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Commercial construction index reveals development market is still shaky17th July 2014

New commercial construction index reveals that shaky development market could hinder economic recoveryA new quarterly Commercial Construction Index, launched by property specialists JLL and Glenigan, has revealed that although commercial property development activity is on the increase, it is by no means yet at a significant level and in fact may prove a constraint to the UK's economy.

The index showed that work began on £22.7bn commercial projects over the past 12 months to June 2014, an increase of 6.6 per cent on the previous year. However, lack of development finance is still a problem. 

Jon Neale, Head of JLL’s UK Research team, said: “Despite these positive trends, the volume of commercial space being started has not risen substantially since the recession and is still significantly behind the position before the crisis. There is evidence of an increasing supply shortage, particularly in the office market, and the amount of development needs to accelerate if this is not to hamper longer term recovery.”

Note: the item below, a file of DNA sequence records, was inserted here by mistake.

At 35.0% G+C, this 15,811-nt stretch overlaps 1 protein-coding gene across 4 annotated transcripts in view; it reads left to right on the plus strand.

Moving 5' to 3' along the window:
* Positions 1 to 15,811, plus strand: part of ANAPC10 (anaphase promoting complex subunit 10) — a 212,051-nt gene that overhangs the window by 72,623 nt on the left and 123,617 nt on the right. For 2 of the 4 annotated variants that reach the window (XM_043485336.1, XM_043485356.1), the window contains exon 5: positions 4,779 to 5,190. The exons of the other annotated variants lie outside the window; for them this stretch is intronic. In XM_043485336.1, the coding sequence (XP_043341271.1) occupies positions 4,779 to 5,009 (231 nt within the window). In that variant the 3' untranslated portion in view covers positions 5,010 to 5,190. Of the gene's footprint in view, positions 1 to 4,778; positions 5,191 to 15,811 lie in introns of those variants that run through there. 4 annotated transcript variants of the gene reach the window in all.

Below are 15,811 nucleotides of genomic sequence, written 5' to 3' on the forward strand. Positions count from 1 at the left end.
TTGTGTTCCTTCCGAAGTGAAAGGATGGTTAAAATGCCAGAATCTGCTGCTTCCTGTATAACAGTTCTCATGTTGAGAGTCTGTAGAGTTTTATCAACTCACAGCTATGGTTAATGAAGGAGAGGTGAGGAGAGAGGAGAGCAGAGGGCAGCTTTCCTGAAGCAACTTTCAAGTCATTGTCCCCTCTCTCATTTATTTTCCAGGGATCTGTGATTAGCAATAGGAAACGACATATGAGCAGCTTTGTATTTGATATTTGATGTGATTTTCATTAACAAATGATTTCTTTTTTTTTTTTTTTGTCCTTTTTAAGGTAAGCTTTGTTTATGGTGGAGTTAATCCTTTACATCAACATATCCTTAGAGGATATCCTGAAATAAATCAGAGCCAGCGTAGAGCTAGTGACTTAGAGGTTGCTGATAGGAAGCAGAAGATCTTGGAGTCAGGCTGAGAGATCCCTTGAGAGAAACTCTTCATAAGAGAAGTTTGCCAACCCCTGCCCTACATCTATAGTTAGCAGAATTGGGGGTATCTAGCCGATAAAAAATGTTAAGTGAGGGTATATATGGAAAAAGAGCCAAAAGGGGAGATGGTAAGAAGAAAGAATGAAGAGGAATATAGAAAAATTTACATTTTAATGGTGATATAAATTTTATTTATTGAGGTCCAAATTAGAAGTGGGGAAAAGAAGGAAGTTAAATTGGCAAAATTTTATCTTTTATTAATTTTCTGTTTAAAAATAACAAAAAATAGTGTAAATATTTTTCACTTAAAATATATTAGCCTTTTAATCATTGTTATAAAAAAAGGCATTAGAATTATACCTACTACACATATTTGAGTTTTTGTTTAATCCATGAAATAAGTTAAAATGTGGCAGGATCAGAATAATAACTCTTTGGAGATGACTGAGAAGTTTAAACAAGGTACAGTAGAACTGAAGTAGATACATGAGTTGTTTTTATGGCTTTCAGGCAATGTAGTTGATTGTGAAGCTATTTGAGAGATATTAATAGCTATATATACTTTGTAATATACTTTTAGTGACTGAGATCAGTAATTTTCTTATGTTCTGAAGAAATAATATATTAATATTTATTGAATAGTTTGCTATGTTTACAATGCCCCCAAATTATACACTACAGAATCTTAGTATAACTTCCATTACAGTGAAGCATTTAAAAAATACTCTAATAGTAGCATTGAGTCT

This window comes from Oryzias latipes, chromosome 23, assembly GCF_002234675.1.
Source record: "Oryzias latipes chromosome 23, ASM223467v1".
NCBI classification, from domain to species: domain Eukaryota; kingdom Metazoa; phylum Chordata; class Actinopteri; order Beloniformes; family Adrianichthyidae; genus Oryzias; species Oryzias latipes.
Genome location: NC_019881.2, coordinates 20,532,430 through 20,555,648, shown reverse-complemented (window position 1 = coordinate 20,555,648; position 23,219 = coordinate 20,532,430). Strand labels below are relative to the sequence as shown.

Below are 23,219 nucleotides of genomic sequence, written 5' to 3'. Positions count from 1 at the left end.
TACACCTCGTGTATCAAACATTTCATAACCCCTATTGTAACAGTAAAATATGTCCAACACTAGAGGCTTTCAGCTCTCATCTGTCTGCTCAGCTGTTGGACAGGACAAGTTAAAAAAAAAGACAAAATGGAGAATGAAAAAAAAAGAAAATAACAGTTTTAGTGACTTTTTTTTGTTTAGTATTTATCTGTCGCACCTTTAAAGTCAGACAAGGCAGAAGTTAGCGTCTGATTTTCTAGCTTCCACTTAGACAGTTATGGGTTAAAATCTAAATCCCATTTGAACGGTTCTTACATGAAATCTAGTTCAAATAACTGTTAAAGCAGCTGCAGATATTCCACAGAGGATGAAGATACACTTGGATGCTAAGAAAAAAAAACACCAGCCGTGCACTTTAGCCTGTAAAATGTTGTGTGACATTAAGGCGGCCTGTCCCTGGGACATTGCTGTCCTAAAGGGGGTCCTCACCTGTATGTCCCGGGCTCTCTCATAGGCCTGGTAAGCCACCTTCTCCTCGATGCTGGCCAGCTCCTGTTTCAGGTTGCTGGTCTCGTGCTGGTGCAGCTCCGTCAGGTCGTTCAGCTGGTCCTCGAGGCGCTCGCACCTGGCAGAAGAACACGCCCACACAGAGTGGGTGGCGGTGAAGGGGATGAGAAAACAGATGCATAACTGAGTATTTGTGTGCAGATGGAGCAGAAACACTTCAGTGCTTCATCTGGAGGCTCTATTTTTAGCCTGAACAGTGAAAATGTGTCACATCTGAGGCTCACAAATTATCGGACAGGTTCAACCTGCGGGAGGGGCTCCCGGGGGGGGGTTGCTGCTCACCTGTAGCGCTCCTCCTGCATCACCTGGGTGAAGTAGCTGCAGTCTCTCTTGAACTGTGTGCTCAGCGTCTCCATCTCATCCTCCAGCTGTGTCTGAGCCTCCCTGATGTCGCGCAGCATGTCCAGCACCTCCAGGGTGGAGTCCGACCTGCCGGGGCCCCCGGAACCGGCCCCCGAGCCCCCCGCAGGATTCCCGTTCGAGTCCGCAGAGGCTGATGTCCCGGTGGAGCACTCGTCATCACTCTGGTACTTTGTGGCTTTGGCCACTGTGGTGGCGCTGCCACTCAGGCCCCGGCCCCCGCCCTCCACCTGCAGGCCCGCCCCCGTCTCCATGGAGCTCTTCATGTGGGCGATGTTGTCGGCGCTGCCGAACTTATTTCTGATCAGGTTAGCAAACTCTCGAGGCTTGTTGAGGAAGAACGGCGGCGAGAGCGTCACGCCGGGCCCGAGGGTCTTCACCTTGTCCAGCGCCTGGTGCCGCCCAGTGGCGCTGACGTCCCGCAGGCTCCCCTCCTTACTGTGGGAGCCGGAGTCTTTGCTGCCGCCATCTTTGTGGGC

Refurbishment and extension projects, which are faster to turn around than new builds, saw a small increase of 8.7 per cent with a £10.8 bn market share. 

This is a reflection of increasing corporate confidence as companies upgrade their offices in a bid to drive productivity and retain staff.

The single strongest contributor in terms of location is London, which at £5.5bn, accounts for almost a quarter of the UK total. The capital is 27.2 per cent ahead of its position at the same time last year (2013).

Allan Wilén, Economics Director at Glenigan, said: “The English regions outside London appear to be the weakest contributors, with activity falling by 6.3 per cent over the period. Perhaps surprisingly, the Southern regions saw a greater slump than elsewhere; indeed, only Yorkshire & Humber (+7.8 per cent) and the East Midlands (+12.7 per cent) saw volumes rise over the year. On the other hand, Scotland, Northern Ireland and Wales have seen a strong recovery, albeit from relatively low bases.”

Tighter Government budgets has resulted in a reduction of public sector construction, which could account for regional construction inactivity. However, the regions are expected to improve over the next 12 months and cities such as Manchester, Leeds and Birmingham are already suffering from a shortage of Grade A office space and could be affected if development does not pick up again.

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